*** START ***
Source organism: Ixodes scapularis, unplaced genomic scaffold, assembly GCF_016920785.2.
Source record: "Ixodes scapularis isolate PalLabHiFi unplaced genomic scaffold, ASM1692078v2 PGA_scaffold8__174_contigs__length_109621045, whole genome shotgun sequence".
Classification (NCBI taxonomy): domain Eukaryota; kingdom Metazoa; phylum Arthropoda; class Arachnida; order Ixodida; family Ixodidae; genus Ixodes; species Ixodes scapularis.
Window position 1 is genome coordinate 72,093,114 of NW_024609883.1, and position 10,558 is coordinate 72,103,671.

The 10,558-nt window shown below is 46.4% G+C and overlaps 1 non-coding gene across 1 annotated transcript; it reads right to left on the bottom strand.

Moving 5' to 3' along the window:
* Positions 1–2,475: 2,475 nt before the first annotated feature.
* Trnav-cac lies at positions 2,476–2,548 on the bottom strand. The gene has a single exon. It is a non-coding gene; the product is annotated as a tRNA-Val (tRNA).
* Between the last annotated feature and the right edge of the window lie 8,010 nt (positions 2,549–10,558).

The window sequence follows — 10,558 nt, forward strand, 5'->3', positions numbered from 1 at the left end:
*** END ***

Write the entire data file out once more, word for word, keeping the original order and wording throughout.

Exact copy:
Source organism: Ixodes scapularis, unplaced genomic scaffold, assembly GCF_016920785.2.
Source record: "Ixodes scapularis isolate PalLabHiFi unplaced genomic scaffold, ASM1692078v2 PGA_scaffold8__174_contigs__length_109621045, whole genome shotgun sequence".
Classification (NCBI taxonomy): domain Eukaryota; kingdom Metazoa; phylum Arthropoda; class Arachnida; order Ixodida; family Ixodidae; genus Ixodes; species Ixodes scapularis.
Window position 1 is genome coordinate 72,093,114 of NW_024609883.1, and position 10,558 is coordinate 72,103,671.

The 10,558-nt window shown below is 46.4% G+C and overlaps 1 non-coding gene across 1 annotated transcript; it reads right to left on the bottom strand.

Moving 5' to 3' along the window:
* Positions 1–2,475: 2,475 nt before the first annotated feature.
* Trnav-cac lies at positions 2,476–2,548 on the bottom strand. The gene has a single exon. It is a non-coding gene; the product is annotated as a tRNA-Val (tRNA).
* Between the last annotated feature and the right edge of the window lie 8,010 nt (positions 2,549–10,558).

The window sequence follows — 10,558 nt, forward strand, 5'->3', positions numbered from 1 at the left end: